mixing cheap whiskeys to combat oxidation

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mixing cheap whiskeys to combat oxidation

Unread postby thanis » Mon Mar 08, 2010 1:00 pm

I'm on a cheap whiskey kick (should be over in a few months). Sometimes I end up with half empty bottles of the cheap stuff. Good for cocktails, but if your going to sip something, better options.

Now some would say, with in a year, all is well, and I would agree. However I purchase most of my spirits around the holidays, and those I tend to host once every two years. Other then that, my wife tend to have one other party per year at our home. Over time, say after three years, this somehow results in 2 to 3 open bottle that may sit for over a year.

Now in the past, I've had three options when it comes to whiskey that has been opened to long (stalled at half full).

1) Take an open bottle to a friends party. Nothing really wrong with this if it was something good, but a 1/2 bottle of Jim is sort of like arriving with a 5 pack of beer.

2) Pass a open bottle or two to one of my college (over 21) nephews as a cheap b-day gift. It is a win / win, but they are getting to the point that the cheap stuff is cheap for their tastes.

3) Make a mix bottle. I figure cheap whiskey makes cheep whiskey, and the fuller the bottle, the less the oxidation.

So thoughts, keep two 1/2 bottles of cheap whiskey, or mix them and use for cocktails at the next party?
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Re: mixing cheap whiskeys to combat oxidation

Unread postby gillmang » Mon Mar 08, 2010 8:55 pm

The latter. And you may find the sum is greater than its parts. Different bourbons often combine for an interesting flavor, it was a practice formerly quite common in the industry (e.g., brokers and other dealers would sometimes come up with their own blends, but distillers did it too).

You can't really go wrong because even if the taste doesn't appeal as such, it will make a fine Manhattan or Old-Fashioned or go great with Coke.

It may be (I humbly suggest) wrong to assume that an inexpensive bourbon is lesser quality. In truth, inexpensive bourbons are often first rate. I cite as examples, numerous bourbons from Heaven Hill Distillery (e.g., Evan Williams, or its Fighting Cock brand which is over 100 proof), Old Forester, Virginia Gentleman, and many others.

I would say that the low shelvers of lesser interest are those aged in the barrel less than 4 years: often these have a marked corn taste which some do not like. The bourbons mentioned above all get at least 4 years barrel aging though.

Trying combinations of 2 or 3 bourbons or other whiskeys (blends, straight ryes) is a good way to extend the palate of the drinks out there and you can never go wrong really.

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Re: mixing cheap whiskeys to combat oxidation

Unread postby p_elliott » Tue Mar 09, 2010 9:59 am

There is a another option that is to decant the partial bottle into a smaller bottle. For example http://www.ebottles.com/showbottles.asp?familyid=209
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Re: mixing cheap whiskeys to combat oxidation

Unread postby gillmang » Tue Mar 09, 2010 10:38 am

Good point and that will definitely help to prevent/delay oxidation.

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Re: mixing cheap whiskeys to combat oxidation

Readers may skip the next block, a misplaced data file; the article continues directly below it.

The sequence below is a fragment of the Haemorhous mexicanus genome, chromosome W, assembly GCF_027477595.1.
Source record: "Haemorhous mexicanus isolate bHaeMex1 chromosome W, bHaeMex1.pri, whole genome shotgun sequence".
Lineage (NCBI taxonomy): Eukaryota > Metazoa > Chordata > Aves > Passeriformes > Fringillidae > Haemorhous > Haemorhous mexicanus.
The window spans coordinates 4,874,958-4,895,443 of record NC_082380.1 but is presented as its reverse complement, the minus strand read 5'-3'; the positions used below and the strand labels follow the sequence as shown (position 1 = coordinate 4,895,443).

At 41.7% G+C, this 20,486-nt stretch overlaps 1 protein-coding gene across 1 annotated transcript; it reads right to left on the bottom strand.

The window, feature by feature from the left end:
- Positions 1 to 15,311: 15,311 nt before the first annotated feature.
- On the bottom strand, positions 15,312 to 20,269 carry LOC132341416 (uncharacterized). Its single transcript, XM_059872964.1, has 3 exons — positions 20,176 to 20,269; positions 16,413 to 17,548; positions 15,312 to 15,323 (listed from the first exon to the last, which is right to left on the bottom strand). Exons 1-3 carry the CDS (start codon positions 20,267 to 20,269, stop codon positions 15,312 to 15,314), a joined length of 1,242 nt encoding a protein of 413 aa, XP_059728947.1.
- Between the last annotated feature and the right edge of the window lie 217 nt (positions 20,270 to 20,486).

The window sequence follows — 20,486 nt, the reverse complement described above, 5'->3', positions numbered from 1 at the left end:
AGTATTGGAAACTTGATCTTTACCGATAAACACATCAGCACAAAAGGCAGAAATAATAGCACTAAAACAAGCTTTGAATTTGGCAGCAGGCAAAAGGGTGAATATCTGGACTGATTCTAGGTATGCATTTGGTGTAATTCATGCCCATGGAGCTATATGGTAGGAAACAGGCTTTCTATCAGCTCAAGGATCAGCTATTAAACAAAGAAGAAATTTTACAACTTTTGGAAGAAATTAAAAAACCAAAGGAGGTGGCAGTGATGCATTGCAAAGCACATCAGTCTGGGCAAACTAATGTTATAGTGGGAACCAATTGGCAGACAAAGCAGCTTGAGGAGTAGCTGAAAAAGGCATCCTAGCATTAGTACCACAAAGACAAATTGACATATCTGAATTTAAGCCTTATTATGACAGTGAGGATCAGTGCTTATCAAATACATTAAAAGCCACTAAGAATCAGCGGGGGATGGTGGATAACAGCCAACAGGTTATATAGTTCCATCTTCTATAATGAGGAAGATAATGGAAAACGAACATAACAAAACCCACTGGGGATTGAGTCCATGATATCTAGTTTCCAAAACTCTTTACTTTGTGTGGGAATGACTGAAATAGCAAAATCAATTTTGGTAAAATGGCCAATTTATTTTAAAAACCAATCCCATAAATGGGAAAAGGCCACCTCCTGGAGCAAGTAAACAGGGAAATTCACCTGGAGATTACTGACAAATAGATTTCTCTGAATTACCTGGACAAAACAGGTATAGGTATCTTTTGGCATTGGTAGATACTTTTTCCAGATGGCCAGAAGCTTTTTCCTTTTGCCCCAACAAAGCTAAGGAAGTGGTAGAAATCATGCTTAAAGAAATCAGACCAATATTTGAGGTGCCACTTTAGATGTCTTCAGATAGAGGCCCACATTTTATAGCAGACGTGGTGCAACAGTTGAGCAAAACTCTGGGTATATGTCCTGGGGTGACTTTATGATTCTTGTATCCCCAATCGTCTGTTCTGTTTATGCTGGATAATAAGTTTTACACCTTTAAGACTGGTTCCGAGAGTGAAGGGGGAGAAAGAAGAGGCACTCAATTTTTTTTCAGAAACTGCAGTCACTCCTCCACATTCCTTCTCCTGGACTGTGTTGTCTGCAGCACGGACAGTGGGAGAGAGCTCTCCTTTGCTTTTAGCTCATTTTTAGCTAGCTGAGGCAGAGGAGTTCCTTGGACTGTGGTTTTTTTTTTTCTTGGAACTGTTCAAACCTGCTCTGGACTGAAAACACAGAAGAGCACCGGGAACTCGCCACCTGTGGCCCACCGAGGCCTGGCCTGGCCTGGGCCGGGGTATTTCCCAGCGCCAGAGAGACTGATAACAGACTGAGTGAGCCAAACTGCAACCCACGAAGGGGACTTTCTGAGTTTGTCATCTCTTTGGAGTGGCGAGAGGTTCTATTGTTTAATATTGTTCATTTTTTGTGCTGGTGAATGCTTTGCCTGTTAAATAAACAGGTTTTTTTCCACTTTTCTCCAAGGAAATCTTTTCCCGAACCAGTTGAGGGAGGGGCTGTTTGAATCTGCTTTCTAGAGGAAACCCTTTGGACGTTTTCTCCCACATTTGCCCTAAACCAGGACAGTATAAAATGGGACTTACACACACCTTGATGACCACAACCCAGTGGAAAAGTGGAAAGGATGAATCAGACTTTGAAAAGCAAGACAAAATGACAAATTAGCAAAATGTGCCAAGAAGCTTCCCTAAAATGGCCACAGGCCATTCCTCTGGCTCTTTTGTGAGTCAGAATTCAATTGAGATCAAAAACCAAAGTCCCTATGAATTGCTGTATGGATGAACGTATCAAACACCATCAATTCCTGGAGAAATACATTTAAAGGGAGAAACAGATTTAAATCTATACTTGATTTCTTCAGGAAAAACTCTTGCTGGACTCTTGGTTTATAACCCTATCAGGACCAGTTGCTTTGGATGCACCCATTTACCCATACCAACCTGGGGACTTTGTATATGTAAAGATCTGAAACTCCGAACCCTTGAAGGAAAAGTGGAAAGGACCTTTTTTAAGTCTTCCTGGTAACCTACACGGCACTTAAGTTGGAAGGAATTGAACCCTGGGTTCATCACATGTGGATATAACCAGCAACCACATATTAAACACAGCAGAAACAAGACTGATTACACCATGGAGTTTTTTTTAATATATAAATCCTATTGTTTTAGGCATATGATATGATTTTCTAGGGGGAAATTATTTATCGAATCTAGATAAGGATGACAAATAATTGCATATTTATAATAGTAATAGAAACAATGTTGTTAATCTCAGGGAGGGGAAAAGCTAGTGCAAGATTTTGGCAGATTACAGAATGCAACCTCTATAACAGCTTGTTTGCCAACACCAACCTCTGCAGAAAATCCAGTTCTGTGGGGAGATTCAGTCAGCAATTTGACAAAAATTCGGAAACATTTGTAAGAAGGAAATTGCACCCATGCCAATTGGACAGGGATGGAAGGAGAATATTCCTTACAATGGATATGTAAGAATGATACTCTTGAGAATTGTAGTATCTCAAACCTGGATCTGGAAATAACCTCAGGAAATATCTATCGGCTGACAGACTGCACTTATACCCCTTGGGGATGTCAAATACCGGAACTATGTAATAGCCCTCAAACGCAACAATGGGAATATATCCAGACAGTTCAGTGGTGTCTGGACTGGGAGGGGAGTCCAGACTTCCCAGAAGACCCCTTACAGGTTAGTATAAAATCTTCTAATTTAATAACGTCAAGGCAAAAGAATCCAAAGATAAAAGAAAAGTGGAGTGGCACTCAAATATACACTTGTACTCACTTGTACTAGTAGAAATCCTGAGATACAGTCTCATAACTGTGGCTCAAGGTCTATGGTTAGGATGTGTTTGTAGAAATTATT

Unread postby cowdery » Tue Mar 09, 2010 1:17 pm

Unless you are very sensitive to the effects of oxidation and have experienced that problem and not just the theoretical threat of it, you probably don't need to do anything. If you want to experiment with gillmanizing, by all means do, but you shouldn't feel that any of these courses is being forced on you by the threat of oxidation. If you think a half-full bottle may remain that way for 10 years or more, then you might need to do something about it, but a year or two, or three, is not really a problem.
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Re: mixing cheap whiskeys to combat oxidation

Unread postby gillmang » Tue Mar 09, 2010 1:42 pm

Fully agreed, I was looking at a post-3 year (approximately) window, in my experience the spirits start to fail in relatively small quantities after then, but it is always hit or miss...

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Re: mixing cheap whiskeys to combat oxidation

Unread postby thanis » Tue Mar 09, 2010 2:42 pm

p_elliott wrote:There is a another option that is to decant the partial bottle into a smaller bottle. For example http://www.ebottles.com/showbottles.asp?familyid=209


Good point, and I should have mentioned. I don't even think of this, because my wife and I have a way of keeping each other in check. I ask why another purse, she wonders why I'm looking at another pistol, I put a crimp on the shoe collection, she counts the number of spirit bottles, etc.

I'm alowed around 4 to 8 bottles of whiskey. This works out to 6 on hand (something with mass appeal / cocktails, a rye (in theory), whiskey (Irish, Canadian, TN, etc.), scotch, bourbon, single malt). Then get away with two I'm trying out.

It is a fair deal, and has a way of taking ownership of our stuff, preventing the stuff in our lives from owning us.
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Re: mixing cheap whiskeys to combat oxidation

Unread postby bunghole » Thu Mar 11, 2010 1:08 am

You bought it, now Drink it, man drink it!
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Re: mixing cheap whiskeys to combat oxidation

Unread postby thanis » Wed Mar 24, 2010 3:04 am

bunghole wrote:You bought it, now Drink it, man drink it!


lol....

i did
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